Thursday, September 22, 2016

Charlotte

For the most part, I try to avoid politics and current events.  I find them frustrating, and I'm not in a position to cause change.  I hate the political ads, both sides, hate the corruption and lies that have become accepted of our president (and those running).  I've seen various posts and articles about the police shootings and have been so frustrated with the ignorance and hate, again on both sides.  I've experienced it all with a certain amount of distance and callous.  If I can't change it, why bother investing?  What a terrible attitude!

All that changed with Charlotte.  I still consider that city to be my home.  I birthed my 4 children there, left my daughter's memory there, and spent 7 years of my life there.  I imagine it will be home for quite some time.  It's always been a mixture of so many different backgrounds, mostly transplants, never a true "Southern" city in the way my hometown Charleston was.

When I think back on my life, I know I worked hard to achieve my goals.  I studied hard in college, forgoing parties.  I started classes 5 days a week at 8 am, held various part time jobs, worked full time in the summers, and earned a full scholarship based on my grades.  I went my entire college career until 21 without alcohol, never did drugs, and spent many nights in the library.  I applied to grad school without any connections, did my interviews, and started my journey to becoming a PT.  I studied hard throughout grad school until I graduated with my doctorate.  If you had asked me then, I'd say that my race played no role in my achievements.  And to some extent, that was true.  But...

I grew up in a home where I believed in myself.  I was given every opportunity to succeed in life - a stable home with 2 parents, a stay at home mom who was involved in our daily lives (maybe too involved???).  I grew up feeling safe and loved and secure.  I am only beginning to realize how much that played a role in where I am today.  I knew, no matter what, that my parents loved me.  And, within that security, I flourished.  But not everyone has that.  Not everyone is safe at home.  I can only imagine what that does to confidence.  Andrew helped tutor a young boy in Charlotte, a little black boy who was raise by a single mother doing the best she knew, whose teachers were indifferent to downright hateful and discouraging.  What if that had been my environment?  Suddenly things get a bit harder...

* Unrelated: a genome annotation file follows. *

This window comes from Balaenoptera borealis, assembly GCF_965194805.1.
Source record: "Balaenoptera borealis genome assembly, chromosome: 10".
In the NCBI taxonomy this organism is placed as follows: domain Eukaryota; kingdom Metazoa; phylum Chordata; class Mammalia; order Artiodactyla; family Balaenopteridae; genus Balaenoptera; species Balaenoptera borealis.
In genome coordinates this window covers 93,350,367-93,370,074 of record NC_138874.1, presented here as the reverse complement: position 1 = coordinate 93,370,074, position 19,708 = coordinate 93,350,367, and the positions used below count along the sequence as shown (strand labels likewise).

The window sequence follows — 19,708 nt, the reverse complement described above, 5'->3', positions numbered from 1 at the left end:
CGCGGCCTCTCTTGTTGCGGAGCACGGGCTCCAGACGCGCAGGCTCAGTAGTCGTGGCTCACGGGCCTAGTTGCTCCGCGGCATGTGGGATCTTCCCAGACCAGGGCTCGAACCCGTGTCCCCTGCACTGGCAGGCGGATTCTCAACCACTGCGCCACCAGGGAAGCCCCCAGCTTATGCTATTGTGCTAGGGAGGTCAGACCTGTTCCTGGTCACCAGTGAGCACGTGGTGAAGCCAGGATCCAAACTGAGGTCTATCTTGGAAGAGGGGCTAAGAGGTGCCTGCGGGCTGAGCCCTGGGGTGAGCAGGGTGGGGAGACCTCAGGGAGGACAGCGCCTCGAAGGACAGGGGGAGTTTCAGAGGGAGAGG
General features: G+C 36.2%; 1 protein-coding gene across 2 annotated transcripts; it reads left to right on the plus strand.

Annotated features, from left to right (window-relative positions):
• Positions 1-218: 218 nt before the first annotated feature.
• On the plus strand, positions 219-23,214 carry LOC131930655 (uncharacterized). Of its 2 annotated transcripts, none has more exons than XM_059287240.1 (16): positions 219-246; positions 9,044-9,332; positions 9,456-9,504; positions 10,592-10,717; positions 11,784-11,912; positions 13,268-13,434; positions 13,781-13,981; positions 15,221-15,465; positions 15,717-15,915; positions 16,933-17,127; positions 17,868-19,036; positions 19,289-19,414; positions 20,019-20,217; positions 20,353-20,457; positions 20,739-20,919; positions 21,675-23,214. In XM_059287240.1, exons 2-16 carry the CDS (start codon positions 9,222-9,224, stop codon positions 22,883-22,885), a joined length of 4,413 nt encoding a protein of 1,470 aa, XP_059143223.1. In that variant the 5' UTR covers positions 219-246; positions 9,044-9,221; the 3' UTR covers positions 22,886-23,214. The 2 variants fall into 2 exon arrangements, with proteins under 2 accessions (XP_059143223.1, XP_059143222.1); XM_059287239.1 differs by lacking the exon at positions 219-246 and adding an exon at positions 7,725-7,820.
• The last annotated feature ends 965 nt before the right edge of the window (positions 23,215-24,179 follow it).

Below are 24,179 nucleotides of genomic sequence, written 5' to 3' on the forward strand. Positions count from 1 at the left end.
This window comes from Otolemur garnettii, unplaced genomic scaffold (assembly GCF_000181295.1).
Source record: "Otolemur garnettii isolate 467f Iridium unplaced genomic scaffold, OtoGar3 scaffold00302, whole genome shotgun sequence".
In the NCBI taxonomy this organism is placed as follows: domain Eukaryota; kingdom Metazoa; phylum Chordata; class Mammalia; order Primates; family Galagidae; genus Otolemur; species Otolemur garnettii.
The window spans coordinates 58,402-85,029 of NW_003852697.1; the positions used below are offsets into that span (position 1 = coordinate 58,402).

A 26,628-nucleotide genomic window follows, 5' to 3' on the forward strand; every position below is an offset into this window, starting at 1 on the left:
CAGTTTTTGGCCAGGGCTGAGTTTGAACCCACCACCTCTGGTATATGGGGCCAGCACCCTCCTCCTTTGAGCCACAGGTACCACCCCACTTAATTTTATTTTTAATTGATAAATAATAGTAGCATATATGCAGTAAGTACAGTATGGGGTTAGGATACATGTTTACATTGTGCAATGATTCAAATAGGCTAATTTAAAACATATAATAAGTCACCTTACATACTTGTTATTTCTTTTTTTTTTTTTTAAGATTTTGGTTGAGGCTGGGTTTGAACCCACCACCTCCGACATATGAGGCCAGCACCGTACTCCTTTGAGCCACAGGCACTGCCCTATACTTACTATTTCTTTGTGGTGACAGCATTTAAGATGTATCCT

I can't pretend I know what it would be like to be black.  I can't quote MLK and expect to even begin to understand the struggle.  I will teach my kids that the law enforcement is there to protect and serve, because that is what I know.  I don't even flinch when I see a cop (unless I'm speeding....and then I hold my breath for a second).  I fully expect that cop to protect me, to have my back, to have the backs of those around me.  And I expect my children will grow up with the same viewpoint.  But...what if I was taught the cops had it out for me.  What if I was taught I had to protect myself from the cops?  It doesn't seem like that is the situation Charlotte is currently facing, but suddenly things are taking on a new light.  I would hate that for  my boys, for them to live in fear of walking down the street at night.  But, what makes it better?  How do we overcome??  There are corrupt cops for sure, but not all of them.  And my heart just breaks for the protesters, for the anger they feel, the unforgiving rage.  It becomes more than just a black and white thing.  The system is broken, but this is not the way to fix it.

So, what does fix it?  Or rather, who?  The answer...Jesus.  Forgiveness.  Violence is not nearly as powerful as love and forgiveness found in Christ.  The shootings in a Charleston church, (maybe last year or early this year??) offer a wonderful example of that.  I was so proud of my hometown, of how the entire community came together to support the victims and FORGIVE the shooter.  The love of Christ was so evident following that incident that it quickly lost press.  THAT is how we handle things.  It seems the Charlotte shooting was clean - though facts are still coming through - that a black cop shot a black man because he had a gun.  Some new evidence may come through in the coming days, but until then, these protests seem to be fueled by pure rage.  There can be no racial drive, as the cop who did the shooting was also black.  Was the man who was shot simply scared for his life based on the police presence?  Maybe.  But what are we trying to accomplish by protesting, rioting, and shutting down the interstate?  The way to get people, to get the police force to understand and truly listen, is NOT by throwing a temper tantrum.  As a mom, I know that to be true - only makes me not listen, and in this case, only reinforces whatever prejudice is driving cops to be fearful.  Charlotte...do better.

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